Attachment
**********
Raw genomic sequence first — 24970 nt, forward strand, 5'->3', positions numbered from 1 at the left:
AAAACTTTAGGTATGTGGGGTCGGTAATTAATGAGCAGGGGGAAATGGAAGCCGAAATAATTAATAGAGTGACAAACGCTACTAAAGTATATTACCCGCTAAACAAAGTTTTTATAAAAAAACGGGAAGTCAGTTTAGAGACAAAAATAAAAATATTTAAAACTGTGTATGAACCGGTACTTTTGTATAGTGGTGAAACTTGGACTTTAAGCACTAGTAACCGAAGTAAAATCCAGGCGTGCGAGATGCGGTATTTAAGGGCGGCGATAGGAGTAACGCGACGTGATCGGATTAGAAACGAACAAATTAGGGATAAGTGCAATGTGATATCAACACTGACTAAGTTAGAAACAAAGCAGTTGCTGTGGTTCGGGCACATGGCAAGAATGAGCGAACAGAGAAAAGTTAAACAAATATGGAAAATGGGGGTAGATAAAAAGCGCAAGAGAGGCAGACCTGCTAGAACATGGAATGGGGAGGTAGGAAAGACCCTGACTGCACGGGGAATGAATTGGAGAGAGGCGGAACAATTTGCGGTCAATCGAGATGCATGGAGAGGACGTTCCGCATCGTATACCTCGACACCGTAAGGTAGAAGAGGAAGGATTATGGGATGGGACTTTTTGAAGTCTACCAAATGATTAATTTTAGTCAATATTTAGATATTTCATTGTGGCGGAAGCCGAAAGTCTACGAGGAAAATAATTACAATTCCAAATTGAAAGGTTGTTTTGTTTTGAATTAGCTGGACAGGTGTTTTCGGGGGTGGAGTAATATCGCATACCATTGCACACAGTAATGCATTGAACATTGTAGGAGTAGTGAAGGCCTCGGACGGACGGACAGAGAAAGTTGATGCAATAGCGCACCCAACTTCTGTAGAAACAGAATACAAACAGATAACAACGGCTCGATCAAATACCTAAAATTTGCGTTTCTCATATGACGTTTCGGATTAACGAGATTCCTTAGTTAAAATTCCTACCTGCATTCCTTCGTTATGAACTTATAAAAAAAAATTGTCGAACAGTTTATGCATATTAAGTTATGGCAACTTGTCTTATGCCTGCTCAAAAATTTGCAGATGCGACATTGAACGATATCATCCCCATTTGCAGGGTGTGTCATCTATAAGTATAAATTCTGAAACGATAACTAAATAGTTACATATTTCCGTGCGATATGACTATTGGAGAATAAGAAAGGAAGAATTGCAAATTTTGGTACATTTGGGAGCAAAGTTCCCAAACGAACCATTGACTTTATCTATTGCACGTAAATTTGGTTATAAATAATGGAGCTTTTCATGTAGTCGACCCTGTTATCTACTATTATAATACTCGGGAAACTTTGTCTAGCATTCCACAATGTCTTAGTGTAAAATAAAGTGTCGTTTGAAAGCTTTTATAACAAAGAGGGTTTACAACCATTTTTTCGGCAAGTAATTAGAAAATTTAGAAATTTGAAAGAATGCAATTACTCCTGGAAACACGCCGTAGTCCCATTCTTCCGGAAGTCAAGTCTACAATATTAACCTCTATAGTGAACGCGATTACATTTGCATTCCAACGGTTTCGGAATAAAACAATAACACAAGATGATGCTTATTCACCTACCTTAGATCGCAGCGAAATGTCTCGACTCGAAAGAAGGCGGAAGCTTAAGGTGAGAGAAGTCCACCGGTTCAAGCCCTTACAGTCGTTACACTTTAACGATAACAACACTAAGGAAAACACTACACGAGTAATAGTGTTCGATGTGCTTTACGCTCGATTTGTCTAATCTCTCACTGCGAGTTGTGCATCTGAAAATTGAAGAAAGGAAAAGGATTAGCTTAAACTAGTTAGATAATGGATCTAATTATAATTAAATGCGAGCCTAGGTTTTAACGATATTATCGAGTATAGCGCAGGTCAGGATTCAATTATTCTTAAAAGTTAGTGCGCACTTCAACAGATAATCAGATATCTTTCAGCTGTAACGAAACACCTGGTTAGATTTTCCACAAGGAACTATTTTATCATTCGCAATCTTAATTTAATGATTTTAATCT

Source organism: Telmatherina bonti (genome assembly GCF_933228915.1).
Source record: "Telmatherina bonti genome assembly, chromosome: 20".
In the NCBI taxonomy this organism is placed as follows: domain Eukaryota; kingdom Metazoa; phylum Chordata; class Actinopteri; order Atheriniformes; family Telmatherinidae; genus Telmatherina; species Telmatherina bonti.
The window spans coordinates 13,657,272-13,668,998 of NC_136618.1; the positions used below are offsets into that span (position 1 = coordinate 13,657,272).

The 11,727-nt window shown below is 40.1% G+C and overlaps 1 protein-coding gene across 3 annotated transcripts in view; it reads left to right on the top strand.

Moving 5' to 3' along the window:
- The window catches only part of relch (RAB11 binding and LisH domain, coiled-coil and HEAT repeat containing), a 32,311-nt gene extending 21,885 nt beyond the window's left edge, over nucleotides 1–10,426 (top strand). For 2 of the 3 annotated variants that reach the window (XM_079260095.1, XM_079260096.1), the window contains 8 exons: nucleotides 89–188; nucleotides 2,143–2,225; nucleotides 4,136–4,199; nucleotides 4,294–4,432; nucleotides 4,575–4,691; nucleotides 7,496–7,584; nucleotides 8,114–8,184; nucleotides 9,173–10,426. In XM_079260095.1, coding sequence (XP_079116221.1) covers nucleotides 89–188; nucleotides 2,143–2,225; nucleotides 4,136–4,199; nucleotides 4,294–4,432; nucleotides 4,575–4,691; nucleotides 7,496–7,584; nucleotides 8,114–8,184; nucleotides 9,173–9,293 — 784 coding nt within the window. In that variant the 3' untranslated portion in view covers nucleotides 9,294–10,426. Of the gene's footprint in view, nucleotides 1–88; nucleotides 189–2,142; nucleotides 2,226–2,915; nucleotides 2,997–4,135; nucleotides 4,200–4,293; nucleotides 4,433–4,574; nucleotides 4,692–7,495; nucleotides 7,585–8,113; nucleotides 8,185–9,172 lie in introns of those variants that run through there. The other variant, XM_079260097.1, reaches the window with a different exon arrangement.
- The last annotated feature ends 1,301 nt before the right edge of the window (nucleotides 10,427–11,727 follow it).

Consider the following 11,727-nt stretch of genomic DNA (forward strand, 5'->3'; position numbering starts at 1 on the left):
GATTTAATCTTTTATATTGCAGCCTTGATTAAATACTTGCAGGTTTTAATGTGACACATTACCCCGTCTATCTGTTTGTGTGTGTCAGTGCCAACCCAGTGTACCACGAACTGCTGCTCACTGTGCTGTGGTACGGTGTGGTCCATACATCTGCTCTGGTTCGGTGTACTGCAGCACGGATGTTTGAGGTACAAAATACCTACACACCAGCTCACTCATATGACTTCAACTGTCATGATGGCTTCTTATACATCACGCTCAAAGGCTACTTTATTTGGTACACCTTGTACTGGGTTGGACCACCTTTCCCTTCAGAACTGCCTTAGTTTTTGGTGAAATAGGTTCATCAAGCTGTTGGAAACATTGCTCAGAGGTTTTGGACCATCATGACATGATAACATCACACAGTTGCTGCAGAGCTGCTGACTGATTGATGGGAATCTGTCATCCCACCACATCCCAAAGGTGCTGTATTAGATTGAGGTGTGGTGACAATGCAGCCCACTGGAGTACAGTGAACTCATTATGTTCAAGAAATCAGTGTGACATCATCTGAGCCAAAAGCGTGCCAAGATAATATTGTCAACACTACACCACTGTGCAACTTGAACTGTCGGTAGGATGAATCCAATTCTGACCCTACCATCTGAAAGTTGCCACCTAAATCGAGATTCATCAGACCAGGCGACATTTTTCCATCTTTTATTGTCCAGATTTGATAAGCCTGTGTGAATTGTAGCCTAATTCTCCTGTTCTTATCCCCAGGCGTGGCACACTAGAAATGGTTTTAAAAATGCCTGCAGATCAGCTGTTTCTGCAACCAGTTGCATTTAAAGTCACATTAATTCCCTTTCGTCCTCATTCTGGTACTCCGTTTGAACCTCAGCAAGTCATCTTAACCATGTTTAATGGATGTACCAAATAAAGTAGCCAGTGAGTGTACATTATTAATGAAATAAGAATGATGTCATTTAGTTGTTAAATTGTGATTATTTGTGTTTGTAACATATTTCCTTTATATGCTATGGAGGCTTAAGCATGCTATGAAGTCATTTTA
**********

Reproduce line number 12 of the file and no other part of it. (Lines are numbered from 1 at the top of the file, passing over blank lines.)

GATTTAATCTTTTATATTGCAGCCTTGATTAAATACTTGCAGGTTTTAATGTGACACATTACCCCGTCTATCTGTTTGTGTGTGTCAGTGCCAACCCAGTGTACCACGAACTGCTGCTCACTGTGCTGTGGTACGGTGTGGTCCATACATCTGCTCTGGTTCGGTGTACTGCAGCACGGATGTTTGAGGTACAAAATACCTACACACCAGCTCACTCATATGACTTCAACTGTCATGATGGCTTCTTATACATCACGCTCAAAGGCTACTTTATTTGGTACACCTTGTACTGGGTTGGACCACCTTTCCCTTCAGAACTGCCTTAGTTTTTGGTGAAATAGGTTCATCAAGCTGTTGGAAACATTGCTCAGAGGTTTTGGACCATCATGACATGATAACATCACACAGTTGCTGCAGAGCTGCTGACTGATTGATGGGAATCTGTCATCCCACCACATCCCAAAGGTGCTGTATTAGATTGAGGTGTGGTGACAATGCAGCCCACTGGAGTACAGTGAACTCATTATGTTCAAGAAATCAGTGTGACATCATCTGAGCCAAAAGCGTGCCAAGATAATATTGTCAACACTACACCACTGTGCAACTTGAACTGTCGGTAGGATGAATCCAATTCTGACCCTACCATCTGAAAGTTGCCACCTAAATCGAGATTCATCAGACCAGGCGACATTTTTCCATCTTTTATTGTCCAGATTTGATAAGCCTGTGTGAATTGTAGCCTAATTCTCCTGTTCTTATCCCCAGGCGTGGCACACTAGAAATGGTTTTAAAAATGCCTGCAGATCAGCTGTTTCTGCAACCAGTTGCATTTAAAGTCACATTAATTCCCTTTCGTCCTCATTCTGGTACTCCGTTTGAACCTCAGCAAGTCATCTTAACCATGTTTAATGGATGTACCAAATAAAGTAGCCAGTGAGTGTACATTATTAATGAAATAAGAATGATGTCATTTAGTTGTTAAATTGTGATTATTTGTGTTTGTAACATATTTCCTTTATATGCTATGGAGGCTTAAGCATGCTATGAAGTCATTTTA